Yes, the paragraph above amuses me, but the point is that now; finally, perhaps the realization of inflation is entering the psyche of the financial marketplace and investors. Such stories are NOW on the front pages of newspapers and financial publications. With the twin deficits of the USA at over 9% of GDP, with the costs of the wars in Iraq and the fight against terrorism, and with the USD down some 30+% in just two years, it was totally expected. And this, I believe was the primordial force pushing the precious metals market higher this week. But, in my new found realization that I must be politically and semantically correct (tee hee!), I hereby state that I am not bullish on the gold price, I just expect prices to rise.
Silver, true to its recent nature, had a trading range of 40 cents from low to high for the week, some 6% of its total price. Prices careened wildly in this thin market as orders from the large speculative funds dominated the price action. Anecdotally, the physical market is poor, with investor and commercial offtake still remaining anemic, at best. One of my clients, a refiner, is being offered 10 times the amount of silver per week than just several months ago. But, it is totally meaningless with the 100 lot or 300 lot orders being thrown around on the floor of the exchange. Trust me; all the action is highly frothy and speculative. Net Comex silver positions are at or near all time highs. This makes the market highly vulnerable to a sharp sell off but does not speak of when it could occur. All depends on the willingness of the funds to hold on to, or add to, their positions. Historically, the silver market suffers from extraordinarily sharp retracements after rallies of size, and I would guess it is going to happen again (in 1987, I saw silver go from $11 to $7 in just hours). But, the momentum is still higher, the funds are still buying, and my guess is that we still go higher.
Even with gold prices near multi year highs, it would appear that physical buying of the metal is much better than many expected. In India, the foremost demand center, gold and silver imports have climbed 42% in 8 months. Historically, the Indian populace has been reticent to chase higher prices, but now they seem ready, willing, and able to buy. Surely a rising rupee and a good monsoon season, thus a good harvest, has helped. Next, imports of gold into Japan rose 319% in February, year on year, to a bit over 6 tons. Now, 6 tons is still next to nothing, but is perhaps indicative. I strongly believe that the gold market is very well supported here, and that any declines we might see are superb buying opportunities. I think the chances of seeing prices under $380 are truly microscopic almost no matter happens. This is an excellent time to sell put options into this market and recommendations will follow. I would, obviously, be a buyer of dips in this market.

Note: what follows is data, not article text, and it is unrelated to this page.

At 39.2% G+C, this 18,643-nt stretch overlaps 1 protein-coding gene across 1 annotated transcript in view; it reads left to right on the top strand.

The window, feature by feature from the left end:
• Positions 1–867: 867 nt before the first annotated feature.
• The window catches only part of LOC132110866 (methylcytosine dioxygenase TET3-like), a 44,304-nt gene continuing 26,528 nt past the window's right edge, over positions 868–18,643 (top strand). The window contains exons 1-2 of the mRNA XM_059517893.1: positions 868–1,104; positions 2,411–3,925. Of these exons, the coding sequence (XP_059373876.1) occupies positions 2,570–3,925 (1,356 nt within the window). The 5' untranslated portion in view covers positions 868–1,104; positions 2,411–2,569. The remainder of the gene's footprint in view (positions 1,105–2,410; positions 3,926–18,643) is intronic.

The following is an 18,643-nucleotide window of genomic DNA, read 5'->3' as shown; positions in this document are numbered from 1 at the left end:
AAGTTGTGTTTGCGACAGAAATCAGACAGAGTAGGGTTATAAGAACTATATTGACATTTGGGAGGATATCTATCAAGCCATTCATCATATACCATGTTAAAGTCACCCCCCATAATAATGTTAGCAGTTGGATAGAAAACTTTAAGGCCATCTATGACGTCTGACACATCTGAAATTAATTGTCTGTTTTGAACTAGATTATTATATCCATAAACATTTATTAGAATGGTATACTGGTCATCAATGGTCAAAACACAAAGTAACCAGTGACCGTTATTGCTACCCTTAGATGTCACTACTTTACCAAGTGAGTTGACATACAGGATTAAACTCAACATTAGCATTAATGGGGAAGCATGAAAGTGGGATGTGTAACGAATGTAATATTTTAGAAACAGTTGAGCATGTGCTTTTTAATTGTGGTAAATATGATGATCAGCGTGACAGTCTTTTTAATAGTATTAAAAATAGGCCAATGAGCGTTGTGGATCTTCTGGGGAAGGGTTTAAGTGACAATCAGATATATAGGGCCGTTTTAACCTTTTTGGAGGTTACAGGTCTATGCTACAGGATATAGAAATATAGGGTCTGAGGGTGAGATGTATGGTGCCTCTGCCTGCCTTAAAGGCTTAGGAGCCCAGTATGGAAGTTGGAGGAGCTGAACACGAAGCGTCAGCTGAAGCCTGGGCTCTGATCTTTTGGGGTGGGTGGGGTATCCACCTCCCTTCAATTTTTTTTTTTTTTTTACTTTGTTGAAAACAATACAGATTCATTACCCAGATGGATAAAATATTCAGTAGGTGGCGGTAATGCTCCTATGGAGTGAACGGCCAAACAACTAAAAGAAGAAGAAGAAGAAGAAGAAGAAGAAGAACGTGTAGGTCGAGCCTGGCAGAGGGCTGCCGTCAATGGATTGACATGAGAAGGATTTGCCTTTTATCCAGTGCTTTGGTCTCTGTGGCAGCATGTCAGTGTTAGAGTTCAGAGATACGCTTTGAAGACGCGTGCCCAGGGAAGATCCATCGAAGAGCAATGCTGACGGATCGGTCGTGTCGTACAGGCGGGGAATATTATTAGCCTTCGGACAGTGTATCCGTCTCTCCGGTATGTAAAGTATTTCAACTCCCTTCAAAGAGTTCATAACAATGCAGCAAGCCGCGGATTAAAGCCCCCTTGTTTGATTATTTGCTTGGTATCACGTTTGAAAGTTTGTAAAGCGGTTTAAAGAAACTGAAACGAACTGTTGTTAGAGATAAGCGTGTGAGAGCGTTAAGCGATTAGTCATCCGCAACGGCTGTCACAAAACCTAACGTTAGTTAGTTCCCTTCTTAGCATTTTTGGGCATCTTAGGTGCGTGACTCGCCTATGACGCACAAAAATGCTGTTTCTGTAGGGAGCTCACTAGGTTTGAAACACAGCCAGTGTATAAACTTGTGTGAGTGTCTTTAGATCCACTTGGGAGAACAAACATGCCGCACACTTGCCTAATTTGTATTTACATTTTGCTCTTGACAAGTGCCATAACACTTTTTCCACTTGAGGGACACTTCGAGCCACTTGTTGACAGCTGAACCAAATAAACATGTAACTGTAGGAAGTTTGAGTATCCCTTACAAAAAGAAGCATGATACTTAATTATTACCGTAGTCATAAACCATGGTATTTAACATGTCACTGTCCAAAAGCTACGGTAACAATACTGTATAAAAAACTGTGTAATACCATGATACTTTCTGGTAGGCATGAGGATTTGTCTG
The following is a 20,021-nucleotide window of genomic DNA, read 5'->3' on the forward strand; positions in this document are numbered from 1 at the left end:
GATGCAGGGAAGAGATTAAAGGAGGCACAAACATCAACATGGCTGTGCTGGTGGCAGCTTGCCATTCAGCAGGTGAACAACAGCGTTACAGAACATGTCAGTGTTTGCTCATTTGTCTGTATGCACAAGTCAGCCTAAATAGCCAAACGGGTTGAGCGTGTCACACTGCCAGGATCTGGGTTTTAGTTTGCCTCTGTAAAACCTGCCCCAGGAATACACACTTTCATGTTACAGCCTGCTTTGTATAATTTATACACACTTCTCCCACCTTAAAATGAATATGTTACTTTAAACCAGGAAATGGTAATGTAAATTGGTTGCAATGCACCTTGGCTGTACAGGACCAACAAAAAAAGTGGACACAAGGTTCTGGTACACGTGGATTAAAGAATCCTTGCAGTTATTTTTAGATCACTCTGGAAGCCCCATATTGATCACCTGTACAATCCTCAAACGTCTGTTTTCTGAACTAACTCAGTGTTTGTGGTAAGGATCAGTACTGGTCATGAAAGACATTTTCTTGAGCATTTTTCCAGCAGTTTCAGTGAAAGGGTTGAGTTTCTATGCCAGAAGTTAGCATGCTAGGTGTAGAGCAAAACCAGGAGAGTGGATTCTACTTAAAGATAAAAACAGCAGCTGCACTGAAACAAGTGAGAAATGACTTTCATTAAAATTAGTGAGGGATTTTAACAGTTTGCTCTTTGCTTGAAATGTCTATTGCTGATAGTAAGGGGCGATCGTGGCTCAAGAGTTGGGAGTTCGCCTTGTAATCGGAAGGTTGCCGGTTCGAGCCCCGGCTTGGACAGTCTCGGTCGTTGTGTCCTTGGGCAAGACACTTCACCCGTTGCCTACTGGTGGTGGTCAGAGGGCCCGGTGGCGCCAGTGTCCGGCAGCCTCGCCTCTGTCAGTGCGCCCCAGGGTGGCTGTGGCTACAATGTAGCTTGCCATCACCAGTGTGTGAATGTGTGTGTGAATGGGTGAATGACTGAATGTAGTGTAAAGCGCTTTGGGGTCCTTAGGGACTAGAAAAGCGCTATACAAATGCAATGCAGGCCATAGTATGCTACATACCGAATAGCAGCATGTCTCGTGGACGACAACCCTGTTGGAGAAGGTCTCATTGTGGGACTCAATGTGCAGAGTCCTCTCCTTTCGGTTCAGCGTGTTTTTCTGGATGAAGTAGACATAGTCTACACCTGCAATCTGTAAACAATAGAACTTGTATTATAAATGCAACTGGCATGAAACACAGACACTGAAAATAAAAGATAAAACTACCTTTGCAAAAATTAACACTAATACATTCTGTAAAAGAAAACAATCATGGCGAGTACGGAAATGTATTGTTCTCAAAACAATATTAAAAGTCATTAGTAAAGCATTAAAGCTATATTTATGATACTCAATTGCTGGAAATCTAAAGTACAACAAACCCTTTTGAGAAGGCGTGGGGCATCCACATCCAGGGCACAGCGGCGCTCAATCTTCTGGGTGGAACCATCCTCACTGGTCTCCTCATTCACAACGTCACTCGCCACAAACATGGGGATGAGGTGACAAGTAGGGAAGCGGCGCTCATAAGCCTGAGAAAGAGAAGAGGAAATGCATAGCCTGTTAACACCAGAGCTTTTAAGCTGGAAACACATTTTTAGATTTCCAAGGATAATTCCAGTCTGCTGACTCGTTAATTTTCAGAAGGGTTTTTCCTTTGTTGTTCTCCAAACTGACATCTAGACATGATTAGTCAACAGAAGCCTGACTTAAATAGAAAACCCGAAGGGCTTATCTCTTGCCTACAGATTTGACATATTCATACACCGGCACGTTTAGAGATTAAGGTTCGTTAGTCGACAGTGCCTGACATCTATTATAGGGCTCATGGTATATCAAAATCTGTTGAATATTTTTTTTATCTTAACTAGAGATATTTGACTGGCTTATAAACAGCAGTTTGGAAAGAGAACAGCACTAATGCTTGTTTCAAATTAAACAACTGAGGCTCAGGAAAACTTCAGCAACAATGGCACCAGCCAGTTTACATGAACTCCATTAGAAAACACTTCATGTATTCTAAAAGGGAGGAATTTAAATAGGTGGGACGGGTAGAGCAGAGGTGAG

Lastly, before we delve into the Commitments of Traders reports, we have yet another example of " newspeak" (from the book 1984 by George Orwell as mentioned above). In the same week, Norilsk, the largest producer of palladium in the world, first predicted that this metal would trade to $350 per ounce by the end of 2004, and also released sales results showing that they have been HEAVILY discounting the palladium price to long-term industrial users to get the metal sold. According to Mineweb, the implied sales price was $194 per ounce, basis the current price of about $290. Well, I guess that this is nothing new from the Russians as it relates to platinum and palladium production and sales, as the market always believed that anything they said was a lie anyway.
The Commitment of Traders reports, as of March 23rd, for both futures and options:GOLD
|Long Speculative||Short Speculative||Long Commercial||Short Commercial||Small Long Spec||Small Short Spec|
As gold prices rose some $18 in the reporting week, open interest rocketed up by about 76,000 contracts. As the data above shows, the rally was totally fueled by long speculative forces adding heavily to their positions in the market. Their purchases were accommodated by the commercial shorts, demonstrating the increase in their inventories or similar commitments. The ratio of spec longs to spec shorts is now 4.7 to 1, approaching a dangerous imbalance in this market. But, over the past months, the longs have shown remarkable fortitude in their positions, and have not been scared out even on sharp declines in the price.